Carthage – This stop is one of simplest and smallest historical sites we’ve seen in the Lone Star State but it’s definitely one of the coolest. And it didn’t hurt having one Texas’ most honored historians along for the ride, Bill O’Neal.
Most days you can find Bill sitting in his Carthage home researching or writing about things that happened long ago. This former football coach still has his booming voice and presence but back in 1970, Bill’s life forever changed when he decided to take a job at Panola College. Over his lifetime, Bill has published 53 books and in 2011 he called it a career at Panola. His first plan for retirement was to write some more books but then Governor Rick Perry had another idea for Bill.
So when you got the call from Governor Perry to be the official State Historian of Texas, what’d that make you feel? “Well, my goodness, I was just simply delighted to serve in that. I’d been a Texas history nut all my life and now I could really get into it. Basically, I turned myself in ambassador for Texas history,” said Bill.
For six years, Bill served as the State Historian of Texas thanks to his wealth of knowledge about the Lone Star State. Being an expert at anything is tough but Bill has a method to making sure he understands the whole story when it comes to history. “My feeling is I can’t write about it until I see it, experience it, see what the place looks like, really looks like, what the wind feels like, what the sounds are like, and so forth. So I always go everywhere I write about,” said Bill.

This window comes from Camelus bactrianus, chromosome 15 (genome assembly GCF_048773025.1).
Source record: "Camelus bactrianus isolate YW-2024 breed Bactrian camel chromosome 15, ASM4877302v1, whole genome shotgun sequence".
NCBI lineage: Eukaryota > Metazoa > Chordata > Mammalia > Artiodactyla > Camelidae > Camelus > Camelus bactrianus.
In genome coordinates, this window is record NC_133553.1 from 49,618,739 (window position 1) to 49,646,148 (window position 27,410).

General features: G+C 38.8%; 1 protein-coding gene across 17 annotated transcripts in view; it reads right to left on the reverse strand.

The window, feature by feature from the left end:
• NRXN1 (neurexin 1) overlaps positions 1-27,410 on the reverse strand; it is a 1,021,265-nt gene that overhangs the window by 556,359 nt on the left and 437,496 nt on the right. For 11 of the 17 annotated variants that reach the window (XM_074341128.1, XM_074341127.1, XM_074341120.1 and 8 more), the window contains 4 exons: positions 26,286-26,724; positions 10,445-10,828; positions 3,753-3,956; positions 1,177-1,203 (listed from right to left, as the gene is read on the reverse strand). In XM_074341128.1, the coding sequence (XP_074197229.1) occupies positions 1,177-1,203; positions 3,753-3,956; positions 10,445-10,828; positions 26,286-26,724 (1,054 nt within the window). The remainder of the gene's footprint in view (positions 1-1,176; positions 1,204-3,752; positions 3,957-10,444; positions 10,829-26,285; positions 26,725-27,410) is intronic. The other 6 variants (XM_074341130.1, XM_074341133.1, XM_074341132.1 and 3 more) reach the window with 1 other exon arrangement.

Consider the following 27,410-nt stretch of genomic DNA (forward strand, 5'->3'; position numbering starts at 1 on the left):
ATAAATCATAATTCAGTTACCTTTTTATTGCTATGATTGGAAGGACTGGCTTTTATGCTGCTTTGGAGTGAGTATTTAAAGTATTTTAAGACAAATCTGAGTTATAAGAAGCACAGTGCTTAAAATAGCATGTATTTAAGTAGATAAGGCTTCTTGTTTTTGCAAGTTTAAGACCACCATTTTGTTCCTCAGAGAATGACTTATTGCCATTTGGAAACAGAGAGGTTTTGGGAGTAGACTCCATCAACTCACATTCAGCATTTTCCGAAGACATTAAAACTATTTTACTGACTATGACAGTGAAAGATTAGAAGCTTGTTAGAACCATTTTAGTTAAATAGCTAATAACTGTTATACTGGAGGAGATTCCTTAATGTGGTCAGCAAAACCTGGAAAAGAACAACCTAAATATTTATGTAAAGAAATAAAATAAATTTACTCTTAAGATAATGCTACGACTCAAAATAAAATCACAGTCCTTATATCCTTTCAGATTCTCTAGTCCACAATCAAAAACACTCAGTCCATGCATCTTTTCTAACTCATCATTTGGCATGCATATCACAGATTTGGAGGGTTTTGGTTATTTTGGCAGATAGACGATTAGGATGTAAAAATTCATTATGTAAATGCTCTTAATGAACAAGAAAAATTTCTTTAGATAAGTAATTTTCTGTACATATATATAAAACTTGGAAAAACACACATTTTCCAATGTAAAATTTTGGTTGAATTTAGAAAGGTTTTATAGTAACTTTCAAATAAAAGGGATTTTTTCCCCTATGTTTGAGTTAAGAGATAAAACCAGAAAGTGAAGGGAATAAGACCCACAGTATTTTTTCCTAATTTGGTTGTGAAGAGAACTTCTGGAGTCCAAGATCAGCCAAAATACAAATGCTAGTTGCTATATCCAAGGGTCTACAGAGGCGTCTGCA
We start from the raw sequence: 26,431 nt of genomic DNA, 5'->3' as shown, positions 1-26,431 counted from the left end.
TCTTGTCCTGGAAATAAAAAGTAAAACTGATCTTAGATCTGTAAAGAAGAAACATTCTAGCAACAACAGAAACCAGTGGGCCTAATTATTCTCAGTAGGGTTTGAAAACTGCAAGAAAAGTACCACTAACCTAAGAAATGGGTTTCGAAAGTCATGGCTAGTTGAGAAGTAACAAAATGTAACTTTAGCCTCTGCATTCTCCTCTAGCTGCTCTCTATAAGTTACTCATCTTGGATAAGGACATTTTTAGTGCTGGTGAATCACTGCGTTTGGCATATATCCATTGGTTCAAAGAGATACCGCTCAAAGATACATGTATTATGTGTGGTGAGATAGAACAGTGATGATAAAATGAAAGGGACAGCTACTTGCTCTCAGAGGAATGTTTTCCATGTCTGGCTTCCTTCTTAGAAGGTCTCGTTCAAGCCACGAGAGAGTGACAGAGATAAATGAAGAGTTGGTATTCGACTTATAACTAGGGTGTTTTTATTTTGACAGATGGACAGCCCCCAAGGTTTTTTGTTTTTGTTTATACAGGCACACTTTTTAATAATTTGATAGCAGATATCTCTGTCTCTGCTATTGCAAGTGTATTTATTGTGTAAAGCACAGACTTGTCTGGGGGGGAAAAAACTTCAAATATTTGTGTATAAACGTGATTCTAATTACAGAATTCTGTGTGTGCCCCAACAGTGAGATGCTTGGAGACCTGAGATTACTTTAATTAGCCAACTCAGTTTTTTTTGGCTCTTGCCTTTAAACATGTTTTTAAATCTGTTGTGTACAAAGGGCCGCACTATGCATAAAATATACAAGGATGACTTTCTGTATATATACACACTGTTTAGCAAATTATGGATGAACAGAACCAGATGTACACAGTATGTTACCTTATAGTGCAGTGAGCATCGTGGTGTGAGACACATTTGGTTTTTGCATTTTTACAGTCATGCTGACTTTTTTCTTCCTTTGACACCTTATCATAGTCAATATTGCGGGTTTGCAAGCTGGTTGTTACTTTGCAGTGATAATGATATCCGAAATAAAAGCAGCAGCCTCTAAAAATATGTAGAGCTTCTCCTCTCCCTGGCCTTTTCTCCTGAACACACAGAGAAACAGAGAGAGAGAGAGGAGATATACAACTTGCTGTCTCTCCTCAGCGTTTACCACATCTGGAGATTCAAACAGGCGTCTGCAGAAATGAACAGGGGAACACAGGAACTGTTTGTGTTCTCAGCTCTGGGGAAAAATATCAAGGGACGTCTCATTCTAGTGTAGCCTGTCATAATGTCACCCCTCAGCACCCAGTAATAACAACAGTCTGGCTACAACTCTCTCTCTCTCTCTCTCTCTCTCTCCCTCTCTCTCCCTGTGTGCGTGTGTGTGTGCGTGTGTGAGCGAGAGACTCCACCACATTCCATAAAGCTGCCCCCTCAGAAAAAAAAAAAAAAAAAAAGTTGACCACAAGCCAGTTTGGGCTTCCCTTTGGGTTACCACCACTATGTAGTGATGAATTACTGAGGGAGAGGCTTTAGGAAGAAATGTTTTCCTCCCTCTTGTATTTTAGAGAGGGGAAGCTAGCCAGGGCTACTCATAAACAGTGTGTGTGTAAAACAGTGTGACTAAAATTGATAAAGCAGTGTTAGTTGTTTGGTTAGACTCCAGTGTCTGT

That includes a small marker in the middle of the woods that not many folks know about out. This curious stone that sits on the border of Louisiana and Texas isn’t a big mystery, but it is one of kind. “It is the only international boundary marker that is in the contiguous United States of the 48-state area,” said Bill.
Now if you’re asking yourself, why is there an international border marker between Texas and Louisiana? Because any proud, card-carrying Texan can tell you that we were a country once. But this border dispute started back when it was an issue between Spain and France. Once Texas won its independence from Mexico, it came time to establish the state’s eastern border, that took a little work between Texas and the United States. “When the Republic of Texas began to work that out with the United States of America, the United States had made the Louisiana Purchase, the Republic of Texas joined a commission with the United States and they came up the Sabine River and these commissioners had surveyors with them,” Bill told me.
This marker on the side of Farm to Market Road 31 South was set on April 23, 1841. From here you can see Louisiana and you can see Texas. Facing east on the marker, you find U.S. engraved on the stone, making the United States side. On the west side of the marker you’ll see an RT for the Republic of Texas.
While the Republic of Texas ceased to be nearly 180 years ago, that chapter in our state’s history seems to stick with us through the years proving once again that Texas history is one of kind. So if you’re adamant at seeing all the history that the Lone Star State has to offer, a stop at the very last Republic of Texas international border marker is well worth a stop on The Texas Bucket List!